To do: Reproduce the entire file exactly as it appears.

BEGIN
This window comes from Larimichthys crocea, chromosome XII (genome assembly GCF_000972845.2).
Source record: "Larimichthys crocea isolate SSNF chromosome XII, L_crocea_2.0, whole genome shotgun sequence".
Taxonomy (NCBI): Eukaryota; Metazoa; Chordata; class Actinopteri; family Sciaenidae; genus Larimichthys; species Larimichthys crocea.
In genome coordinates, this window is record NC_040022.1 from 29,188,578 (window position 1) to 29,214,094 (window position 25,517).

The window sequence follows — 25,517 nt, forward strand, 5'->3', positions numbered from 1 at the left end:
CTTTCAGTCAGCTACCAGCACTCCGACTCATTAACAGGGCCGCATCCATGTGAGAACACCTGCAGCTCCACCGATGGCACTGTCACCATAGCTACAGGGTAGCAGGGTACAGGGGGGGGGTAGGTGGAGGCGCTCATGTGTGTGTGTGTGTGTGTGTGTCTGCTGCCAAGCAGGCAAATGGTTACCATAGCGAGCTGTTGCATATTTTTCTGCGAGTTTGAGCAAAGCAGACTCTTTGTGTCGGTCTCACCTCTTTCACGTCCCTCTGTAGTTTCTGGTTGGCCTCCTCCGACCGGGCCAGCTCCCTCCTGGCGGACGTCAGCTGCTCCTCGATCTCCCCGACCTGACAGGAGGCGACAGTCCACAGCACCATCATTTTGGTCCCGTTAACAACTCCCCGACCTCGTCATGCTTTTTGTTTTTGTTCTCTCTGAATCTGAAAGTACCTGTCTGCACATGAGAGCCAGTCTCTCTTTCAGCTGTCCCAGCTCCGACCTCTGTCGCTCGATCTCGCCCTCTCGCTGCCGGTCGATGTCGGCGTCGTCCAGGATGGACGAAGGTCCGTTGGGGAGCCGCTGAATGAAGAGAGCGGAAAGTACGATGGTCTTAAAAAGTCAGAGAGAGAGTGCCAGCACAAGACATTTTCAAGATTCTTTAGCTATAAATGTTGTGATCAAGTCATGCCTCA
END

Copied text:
This window comes from Larimichthys crocea, chromosome XII (genome assembly GCF_000972845.2).
Source record: "Larimichthys crocea isolate SSNF chromosome XII, L_crocea_2.0, whole genome shotgun sequence".
Taxonomy (NCBI): Eukaryota; Metazoa; Chordata; class Actinopteri; family Sciaenidae; genus Larimichthys; species Larimichthys crocea.
In genome coordinates, this window is record NC_040022.1 from 29,188,578 (window position 1) to 29,214,094 (window position 25,517).

The window sequence follows — 25,517 nt, forward strand, 5'->3', positions numbered from 1 at the left end:
CTTTCAGTCAGCTACCAGCACTCCGACTCATTAACAGGGCCGCATCCATGTGAGAACACCTGCAGCTCCACCGATGGCACTGTCACCATAGCTACAGGGTAGCAGGGTACAGGGGGGGGGTAGGTGGAGGCGCTCATGTGTGTGTGTGTGTGTGTGTGTCTGCTGCCAAGCAGGCAAATGGTTACCATAGCGAGCTGTTGCATATTTTTCTGCGAGTTTGAGCAAAGCAGACTCTTTGTGTCGGTCTCACCTCTTTCACGTCCCTCTGTAGTTTCTGGTTGGCCTCCTCCGACCGGGCCAGCTCCCTCCTGGCGGACGTCAGCTGCTCCTCGATCTCCCCGACCTGACAGGAGGCGACAGTCCACAGCACCATCATTTTGGTCCCGTTAACAACTCCCCGACCTCGTCATGCTTTTTGTTTTTGTTCTCTCTGAATCTGAAAGTACCTGTCTGCACATGAGAGCCAGTCTCTCTTTCAGCTGTCCCAGCTCCGACCTCTGTCGCTCGATCTCGCCCTCTCGCTGCCGGTCGATGTCGGCGTCGTCCAGGATGGACGAAGGTCCGTTGGGGAGCCGCTGAATGAAGAGAGCGGAAAGTACGATGGTCTTAAAAAGTCAGAGAGAGAGTGCCAGCACAAGACATTTTCAAGATTCTTTAGCTATAAATGTTGTGATCAAGTCATGCCTCA